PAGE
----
The American people also continue to voice their support through other avenues. More than two million individuals signed petitions calling for a constitutional amendment to fight back against the corrosive effects of the Supreme Court’s damaging decisions regarding money in politics. Those petitions have been brought to our hearing room today, and they are a tangible reminder that Americans are calling on Congress to act.
Several possible constitutional amendments have been suggested to respond to the Supreme Court’s decisions but the one that has received the most support thus far has been proposed by Senator Tom Udall of New Mexico. It would explicitly authorize Congress and the states to regulate the raising and spending of money for political campaigns, including independent expenditures. I expect that the Committee may consider improvements to the language of the amendment as a result of today’s hearing.
The ability of all Americans – not just wealthy ones -- to express their views and have their voices heard in the political process is vital to meaningful self-government. The common sense of the American people tells us that corporations are not people. Those who claim to adhere to the original intent of the Constitution cannot reasonably argue that the Framers viewed the rights of corporations as central to our electoral process. There must be some balance in our approach to the funding of political campaigns so that all Americans are represented and can be heard.
These sharply-divided rulings of the Supreme Court have undermined the fundamental notion that our democracy is supposed to be responsive to all Americans. Like my fellow Vermonters, I believe that all Americans and not just a wealthy few have a right to have their voices heard.
I have served in the Senate for nearly 40 years and as Chairman of the Judiciary Committee for nearly ten. I have long been wary of attempts to change the Constitution because I have seen proposals to amend the Constitution used, like bumper stickers, merely to score political points. Our fundamental charter is sacred, and amending it should only be a last resort. But like most Vermonters, I strongly believe that we must address the divisive and corrosive decisions by the Supreme Court that have dismantled nearly every reasonable protection against corruption in our political process.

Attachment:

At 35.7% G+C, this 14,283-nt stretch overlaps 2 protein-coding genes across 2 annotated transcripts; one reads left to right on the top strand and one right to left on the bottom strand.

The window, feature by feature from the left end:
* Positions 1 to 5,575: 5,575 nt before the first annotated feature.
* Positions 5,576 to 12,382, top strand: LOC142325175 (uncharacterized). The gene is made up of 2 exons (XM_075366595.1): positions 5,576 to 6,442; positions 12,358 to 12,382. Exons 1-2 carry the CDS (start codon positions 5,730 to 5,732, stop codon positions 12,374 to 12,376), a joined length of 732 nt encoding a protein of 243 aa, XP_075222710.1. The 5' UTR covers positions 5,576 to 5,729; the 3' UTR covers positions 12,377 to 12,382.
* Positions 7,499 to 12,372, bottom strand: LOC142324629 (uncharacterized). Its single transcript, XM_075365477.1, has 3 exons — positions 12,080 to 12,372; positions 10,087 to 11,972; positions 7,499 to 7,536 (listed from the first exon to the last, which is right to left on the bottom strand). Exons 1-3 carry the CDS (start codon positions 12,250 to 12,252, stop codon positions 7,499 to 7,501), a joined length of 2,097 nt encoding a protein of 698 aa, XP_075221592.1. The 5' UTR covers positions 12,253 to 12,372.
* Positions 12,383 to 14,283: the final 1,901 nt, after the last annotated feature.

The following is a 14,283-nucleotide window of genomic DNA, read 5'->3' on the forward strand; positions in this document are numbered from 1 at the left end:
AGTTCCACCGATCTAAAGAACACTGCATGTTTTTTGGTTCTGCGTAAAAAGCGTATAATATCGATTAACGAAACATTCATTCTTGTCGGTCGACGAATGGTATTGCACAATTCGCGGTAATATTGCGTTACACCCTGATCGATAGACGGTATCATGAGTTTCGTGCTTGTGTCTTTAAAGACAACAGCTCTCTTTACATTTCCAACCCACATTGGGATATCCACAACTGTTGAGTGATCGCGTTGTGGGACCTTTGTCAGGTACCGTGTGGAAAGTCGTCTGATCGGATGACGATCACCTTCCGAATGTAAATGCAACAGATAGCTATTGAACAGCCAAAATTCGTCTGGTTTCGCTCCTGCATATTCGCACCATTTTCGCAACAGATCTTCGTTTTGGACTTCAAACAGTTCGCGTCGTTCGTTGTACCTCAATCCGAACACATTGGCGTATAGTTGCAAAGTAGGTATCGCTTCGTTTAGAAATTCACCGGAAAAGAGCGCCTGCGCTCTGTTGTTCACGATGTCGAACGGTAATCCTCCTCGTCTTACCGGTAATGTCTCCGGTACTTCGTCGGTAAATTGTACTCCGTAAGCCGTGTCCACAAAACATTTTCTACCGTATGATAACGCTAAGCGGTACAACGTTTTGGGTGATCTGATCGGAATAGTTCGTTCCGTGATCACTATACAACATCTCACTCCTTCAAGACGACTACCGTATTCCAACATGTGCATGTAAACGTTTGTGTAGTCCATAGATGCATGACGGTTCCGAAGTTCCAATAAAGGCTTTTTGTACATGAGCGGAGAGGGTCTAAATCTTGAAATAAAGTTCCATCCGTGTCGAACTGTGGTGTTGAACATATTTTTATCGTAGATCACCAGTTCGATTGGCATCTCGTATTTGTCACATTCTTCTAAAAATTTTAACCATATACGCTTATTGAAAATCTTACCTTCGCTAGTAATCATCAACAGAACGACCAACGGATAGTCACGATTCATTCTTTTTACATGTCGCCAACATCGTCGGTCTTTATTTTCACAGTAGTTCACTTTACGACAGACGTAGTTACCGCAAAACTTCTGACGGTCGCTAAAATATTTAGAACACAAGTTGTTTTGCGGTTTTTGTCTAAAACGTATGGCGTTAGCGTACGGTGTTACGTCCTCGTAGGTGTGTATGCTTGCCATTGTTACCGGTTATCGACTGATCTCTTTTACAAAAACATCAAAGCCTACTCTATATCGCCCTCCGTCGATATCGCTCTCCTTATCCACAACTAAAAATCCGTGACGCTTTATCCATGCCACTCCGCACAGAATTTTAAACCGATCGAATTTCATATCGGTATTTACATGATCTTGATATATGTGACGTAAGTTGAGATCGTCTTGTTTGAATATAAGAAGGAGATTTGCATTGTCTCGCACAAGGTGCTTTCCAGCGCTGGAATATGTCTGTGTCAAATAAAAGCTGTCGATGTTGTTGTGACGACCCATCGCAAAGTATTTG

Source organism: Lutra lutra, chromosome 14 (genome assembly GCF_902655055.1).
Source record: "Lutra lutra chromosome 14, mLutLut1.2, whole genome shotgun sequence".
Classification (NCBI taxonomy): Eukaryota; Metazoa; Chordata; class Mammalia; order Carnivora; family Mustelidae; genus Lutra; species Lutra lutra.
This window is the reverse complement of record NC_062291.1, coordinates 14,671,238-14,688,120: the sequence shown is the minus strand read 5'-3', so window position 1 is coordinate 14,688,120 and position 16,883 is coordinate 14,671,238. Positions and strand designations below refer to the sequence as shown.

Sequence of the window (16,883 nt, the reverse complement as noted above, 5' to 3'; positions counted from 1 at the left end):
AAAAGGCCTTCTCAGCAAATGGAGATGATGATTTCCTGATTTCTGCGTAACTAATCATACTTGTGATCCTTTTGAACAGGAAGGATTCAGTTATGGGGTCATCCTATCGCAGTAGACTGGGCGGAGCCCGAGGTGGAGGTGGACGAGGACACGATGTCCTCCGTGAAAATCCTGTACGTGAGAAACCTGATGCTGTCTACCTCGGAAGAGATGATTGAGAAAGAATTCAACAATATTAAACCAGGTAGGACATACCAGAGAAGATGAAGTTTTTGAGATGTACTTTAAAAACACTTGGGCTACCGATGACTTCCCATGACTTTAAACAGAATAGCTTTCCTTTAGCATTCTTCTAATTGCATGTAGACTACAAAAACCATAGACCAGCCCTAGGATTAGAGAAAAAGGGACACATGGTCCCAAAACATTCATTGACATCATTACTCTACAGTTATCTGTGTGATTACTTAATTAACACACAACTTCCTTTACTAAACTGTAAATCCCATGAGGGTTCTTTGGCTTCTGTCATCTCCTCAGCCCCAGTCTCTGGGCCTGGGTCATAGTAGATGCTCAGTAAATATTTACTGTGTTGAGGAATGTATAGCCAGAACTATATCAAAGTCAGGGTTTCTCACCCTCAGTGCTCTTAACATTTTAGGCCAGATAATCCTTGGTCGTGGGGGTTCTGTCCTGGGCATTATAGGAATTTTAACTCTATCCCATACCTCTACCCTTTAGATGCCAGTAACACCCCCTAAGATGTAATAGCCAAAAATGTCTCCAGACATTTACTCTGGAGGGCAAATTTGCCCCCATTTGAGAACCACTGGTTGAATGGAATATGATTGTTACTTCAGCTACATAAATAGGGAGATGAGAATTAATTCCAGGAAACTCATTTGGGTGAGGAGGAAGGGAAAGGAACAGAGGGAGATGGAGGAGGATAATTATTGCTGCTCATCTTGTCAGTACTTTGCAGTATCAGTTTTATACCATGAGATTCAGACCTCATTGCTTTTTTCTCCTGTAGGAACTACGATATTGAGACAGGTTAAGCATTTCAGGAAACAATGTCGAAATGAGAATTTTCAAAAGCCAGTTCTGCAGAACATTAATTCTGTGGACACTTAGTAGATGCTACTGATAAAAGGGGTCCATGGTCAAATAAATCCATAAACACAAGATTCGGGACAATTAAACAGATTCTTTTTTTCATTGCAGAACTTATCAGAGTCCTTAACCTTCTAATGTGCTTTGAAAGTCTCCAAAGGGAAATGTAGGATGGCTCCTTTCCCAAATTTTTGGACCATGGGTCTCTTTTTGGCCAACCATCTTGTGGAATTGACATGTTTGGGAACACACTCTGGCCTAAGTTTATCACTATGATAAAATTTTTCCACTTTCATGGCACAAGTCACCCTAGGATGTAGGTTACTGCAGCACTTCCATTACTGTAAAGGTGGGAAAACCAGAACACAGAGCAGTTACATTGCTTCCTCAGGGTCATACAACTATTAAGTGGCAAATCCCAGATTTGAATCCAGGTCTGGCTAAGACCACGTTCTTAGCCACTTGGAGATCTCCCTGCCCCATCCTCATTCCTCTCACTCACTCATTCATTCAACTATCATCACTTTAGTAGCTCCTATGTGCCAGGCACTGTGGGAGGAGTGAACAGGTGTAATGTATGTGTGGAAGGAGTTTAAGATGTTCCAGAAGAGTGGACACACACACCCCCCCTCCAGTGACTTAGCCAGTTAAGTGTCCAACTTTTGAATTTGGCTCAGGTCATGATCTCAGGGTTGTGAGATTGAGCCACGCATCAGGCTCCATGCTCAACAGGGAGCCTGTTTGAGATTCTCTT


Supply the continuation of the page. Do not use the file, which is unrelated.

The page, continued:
Many of us on this Committee have tried for years to pass a law to require transparency and disclosure of political spending. Unfortunately, Senate Republicans have repeatedly filibustered that legislation, known as the DISCLOSE Act. This statutory approach would allow the American people to know who is pouring money into our electoral process. I hope that we will be able to convince enough Republicans to join this effort to overcome the Republican filibuster of this transparency measure. But because the Supreme Court based its rulings on a flawed interpretation of the First Amendment, a statutory fix alone will not suffice. Only a constitutional amendment can overturn the Supreme Court’s devastating campaign finance decisions. And that is why I have convened this hearing.
After I turn to Ranking Member Grassley, we will hear from the Senate’s Majority Leader, Harry Reid and then the Minority Leader, Mitch McConnell. I believe this joint appearance by the leaders is a first in this Committee’s history and it underscores the importance of the public discussion we are having today.